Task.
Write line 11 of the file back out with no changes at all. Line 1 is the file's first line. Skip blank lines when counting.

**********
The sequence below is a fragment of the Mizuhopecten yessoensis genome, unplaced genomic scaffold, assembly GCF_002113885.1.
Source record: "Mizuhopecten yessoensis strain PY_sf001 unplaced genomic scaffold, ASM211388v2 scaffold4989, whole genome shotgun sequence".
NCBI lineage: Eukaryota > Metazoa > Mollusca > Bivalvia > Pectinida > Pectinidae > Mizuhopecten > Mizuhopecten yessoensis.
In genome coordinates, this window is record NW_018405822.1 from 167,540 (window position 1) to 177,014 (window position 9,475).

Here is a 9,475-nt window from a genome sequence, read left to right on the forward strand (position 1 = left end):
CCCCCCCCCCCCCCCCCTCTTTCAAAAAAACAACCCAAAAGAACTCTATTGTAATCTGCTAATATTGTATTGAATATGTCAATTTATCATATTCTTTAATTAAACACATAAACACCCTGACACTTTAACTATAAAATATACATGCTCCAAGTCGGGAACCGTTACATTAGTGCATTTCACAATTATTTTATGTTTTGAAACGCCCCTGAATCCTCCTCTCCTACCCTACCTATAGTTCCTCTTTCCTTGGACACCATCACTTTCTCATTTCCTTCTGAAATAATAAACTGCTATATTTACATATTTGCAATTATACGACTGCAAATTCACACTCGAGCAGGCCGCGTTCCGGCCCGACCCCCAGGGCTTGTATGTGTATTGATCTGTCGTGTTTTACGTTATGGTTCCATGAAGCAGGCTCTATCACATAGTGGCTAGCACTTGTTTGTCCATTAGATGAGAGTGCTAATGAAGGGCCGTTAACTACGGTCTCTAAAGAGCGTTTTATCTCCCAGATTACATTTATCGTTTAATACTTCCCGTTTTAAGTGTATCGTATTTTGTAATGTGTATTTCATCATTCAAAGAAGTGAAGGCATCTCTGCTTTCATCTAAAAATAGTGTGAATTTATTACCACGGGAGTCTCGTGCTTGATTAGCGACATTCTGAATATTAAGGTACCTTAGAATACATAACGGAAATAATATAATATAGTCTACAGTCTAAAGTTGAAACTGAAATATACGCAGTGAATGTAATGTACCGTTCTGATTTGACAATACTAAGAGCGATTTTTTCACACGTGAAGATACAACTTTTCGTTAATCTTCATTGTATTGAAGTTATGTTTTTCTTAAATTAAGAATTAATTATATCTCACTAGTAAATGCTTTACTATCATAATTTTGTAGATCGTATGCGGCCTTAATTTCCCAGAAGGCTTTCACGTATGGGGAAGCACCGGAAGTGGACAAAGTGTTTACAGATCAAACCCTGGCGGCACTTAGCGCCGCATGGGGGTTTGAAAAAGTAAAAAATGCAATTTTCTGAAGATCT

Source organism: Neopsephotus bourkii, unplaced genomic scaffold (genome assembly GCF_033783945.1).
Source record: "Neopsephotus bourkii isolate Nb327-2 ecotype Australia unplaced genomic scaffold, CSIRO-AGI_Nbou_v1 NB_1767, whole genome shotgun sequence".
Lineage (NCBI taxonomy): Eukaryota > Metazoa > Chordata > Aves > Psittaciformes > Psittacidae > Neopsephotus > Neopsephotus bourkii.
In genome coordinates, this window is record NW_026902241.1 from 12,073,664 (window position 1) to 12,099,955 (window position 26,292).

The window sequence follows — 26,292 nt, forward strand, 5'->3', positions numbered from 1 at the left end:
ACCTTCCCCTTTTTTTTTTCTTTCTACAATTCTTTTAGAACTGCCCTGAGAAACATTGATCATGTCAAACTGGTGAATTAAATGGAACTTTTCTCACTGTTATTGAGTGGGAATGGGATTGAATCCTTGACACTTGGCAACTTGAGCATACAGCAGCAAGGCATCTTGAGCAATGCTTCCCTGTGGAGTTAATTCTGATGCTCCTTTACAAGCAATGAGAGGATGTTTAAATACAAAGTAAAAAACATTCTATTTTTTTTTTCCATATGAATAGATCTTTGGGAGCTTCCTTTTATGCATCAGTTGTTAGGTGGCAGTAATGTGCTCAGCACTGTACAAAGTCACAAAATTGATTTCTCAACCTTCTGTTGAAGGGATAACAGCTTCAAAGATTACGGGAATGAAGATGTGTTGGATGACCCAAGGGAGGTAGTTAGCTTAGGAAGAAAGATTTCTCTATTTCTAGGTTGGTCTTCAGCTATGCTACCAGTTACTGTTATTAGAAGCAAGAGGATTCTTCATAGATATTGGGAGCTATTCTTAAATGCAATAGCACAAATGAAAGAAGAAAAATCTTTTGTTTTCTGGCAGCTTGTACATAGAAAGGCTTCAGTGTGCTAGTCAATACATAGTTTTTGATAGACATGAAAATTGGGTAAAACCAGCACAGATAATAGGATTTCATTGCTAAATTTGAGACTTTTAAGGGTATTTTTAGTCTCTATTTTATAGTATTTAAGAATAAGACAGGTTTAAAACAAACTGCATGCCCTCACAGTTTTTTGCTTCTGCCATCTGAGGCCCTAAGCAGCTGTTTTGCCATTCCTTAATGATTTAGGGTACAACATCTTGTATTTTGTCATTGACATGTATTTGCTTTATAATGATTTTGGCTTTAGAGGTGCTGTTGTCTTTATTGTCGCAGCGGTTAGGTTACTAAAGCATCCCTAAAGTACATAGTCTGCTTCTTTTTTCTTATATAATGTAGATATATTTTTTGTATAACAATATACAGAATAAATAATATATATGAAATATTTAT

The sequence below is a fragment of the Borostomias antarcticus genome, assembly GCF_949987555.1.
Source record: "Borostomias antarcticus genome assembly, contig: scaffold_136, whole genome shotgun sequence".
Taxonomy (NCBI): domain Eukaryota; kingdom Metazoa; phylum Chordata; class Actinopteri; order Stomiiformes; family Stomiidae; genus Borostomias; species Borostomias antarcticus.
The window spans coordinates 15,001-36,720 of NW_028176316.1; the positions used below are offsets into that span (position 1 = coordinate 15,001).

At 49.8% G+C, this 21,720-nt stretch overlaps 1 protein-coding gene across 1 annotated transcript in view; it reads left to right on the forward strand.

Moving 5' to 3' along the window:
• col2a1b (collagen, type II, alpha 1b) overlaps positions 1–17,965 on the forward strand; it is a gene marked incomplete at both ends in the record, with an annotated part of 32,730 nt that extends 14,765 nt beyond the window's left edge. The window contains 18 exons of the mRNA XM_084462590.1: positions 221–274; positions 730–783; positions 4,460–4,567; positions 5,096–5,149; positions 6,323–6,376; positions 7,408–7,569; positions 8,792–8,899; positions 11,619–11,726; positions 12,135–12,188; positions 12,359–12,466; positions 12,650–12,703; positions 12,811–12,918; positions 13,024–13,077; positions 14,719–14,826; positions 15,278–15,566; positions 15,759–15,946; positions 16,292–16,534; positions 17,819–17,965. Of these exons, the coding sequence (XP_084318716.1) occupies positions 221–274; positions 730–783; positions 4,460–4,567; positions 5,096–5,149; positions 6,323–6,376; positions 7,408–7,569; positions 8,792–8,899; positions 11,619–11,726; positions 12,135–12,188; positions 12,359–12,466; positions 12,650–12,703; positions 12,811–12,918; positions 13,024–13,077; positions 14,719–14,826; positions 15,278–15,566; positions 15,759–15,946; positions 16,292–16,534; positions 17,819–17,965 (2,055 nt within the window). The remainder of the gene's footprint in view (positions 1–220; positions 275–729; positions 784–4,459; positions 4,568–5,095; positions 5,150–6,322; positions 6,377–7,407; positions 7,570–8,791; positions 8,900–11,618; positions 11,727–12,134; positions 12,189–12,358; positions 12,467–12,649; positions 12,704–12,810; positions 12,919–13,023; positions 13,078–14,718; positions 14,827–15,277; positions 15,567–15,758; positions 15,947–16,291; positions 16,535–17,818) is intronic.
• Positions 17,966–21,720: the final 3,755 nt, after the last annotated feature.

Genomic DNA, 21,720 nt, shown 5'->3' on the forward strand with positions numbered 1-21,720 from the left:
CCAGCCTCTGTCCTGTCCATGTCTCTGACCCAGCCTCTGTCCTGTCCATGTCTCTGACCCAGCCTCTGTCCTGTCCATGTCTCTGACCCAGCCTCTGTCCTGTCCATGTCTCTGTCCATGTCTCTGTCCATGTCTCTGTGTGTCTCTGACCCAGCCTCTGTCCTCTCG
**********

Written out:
The window sequence follows — 26,292 nt, forward strand, 5'->3', positions numbered from 1 at the left end: